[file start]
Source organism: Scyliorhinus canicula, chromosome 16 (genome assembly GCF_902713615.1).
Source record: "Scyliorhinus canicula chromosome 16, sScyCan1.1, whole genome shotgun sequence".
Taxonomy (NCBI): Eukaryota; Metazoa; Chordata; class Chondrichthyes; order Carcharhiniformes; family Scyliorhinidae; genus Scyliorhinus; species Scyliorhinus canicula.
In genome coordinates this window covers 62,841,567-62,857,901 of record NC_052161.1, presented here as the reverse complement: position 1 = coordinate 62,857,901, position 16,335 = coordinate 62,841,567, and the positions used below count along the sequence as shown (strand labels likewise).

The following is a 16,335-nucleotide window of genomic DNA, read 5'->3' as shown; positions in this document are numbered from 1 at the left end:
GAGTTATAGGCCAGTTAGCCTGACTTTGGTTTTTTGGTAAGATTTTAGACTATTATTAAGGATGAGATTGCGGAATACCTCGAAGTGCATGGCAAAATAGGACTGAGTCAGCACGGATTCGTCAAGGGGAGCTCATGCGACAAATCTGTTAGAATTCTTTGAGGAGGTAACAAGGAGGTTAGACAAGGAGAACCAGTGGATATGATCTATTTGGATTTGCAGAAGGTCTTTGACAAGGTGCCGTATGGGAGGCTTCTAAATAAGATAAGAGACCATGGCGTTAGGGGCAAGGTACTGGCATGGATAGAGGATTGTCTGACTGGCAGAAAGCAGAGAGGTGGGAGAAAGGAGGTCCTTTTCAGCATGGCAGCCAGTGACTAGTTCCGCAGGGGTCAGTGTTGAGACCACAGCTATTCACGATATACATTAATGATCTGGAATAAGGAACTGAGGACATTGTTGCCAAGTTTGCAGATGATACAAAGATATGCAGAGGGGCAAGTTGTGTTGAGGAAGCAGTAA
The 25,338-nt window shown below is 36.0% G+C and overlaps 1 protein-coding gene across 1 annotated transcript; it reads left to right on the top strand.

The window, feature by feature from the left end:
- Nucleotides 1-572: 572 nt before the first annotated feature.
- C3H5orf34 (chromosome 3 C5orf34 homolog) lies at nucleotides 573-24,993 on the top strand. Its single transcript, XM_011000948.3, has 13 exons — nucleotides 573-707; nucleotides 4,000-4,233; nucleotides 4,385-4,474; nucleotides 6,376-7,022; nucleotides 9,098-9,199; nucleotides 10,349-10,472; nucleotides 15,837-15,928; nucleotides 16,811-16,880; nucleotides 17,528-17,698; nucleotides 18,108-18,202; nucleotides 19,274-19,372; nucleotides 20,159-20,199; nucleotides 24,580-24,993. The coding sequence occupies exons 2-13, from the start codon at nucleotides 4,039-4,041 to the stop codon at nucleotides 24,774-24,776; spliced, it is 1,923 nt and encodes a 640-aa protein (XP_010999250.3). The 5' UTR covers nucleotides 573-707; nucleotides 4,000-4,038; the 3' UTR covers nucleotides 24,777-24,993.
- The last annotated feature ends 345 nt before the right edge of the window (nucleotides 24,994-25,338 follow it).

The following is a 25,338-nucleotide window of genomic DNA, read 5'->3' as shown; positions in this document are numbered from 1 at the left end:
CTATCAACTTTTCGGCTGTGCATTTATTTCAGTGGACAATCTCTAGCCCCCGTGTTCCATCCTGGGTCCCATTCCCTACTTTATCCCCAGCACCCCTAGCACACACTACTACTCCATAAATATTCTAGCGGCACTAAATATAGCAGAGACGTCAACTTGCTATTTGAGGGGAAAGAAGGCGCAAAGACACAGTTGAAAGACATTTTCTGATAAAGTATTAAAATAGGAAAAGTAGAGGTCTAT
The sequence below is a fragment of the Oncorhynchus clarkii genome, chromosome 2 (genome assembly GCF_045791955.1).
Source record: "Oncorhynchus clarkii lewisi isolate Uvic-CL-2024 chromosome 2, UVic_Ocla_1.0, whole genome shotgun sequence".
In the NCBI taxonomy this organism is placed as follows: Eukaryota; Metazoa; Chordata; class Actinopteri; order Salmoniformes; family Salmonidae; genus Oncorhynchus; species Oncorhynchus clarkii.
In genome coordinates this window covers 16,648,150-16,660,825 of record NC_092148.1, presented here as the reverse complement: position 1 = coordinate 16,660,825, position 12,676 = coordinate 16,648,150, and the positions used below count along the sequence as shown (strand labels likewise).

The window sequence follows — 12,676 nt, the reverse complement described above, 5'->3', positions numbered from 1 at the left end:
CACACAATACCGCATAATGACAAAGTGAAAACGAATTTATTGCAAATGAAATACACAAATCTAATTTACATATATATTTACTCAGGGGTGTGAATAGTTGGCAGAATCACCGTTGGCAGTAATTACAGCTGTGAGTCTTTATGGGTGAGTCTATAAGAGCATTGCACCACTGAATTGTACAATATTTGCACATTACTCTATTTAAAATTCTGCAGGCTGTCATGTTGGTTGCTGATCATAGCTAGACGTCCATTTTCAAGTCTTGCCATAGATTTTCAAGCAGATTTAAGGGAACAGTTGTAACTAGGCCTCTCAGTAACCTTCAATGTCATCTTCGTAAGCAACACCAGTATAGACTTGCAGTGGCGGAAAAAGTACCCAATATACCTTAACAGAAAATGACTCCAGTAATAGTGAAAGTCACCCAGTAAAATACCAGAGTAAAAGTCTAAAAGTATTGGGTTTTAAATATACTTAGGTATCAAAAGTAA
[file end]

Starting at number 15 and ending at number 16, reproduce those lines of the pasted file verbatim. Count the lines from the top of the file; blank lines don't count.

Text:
Source record: "Oncorhynchus clarkii lewisi isolate Uvic-CL-2024 chromosome 2, UVic_Ocla_1.0, whole genome shotgun sequence".
In the NCBI taxonomy this organism is placed as follows: Eukaryota; Metazoa; Chordata; class Actinopteri; order Salmoniformes; family Salmonidae; genus Oncorhynchus; species Oncorhynchus clarkii.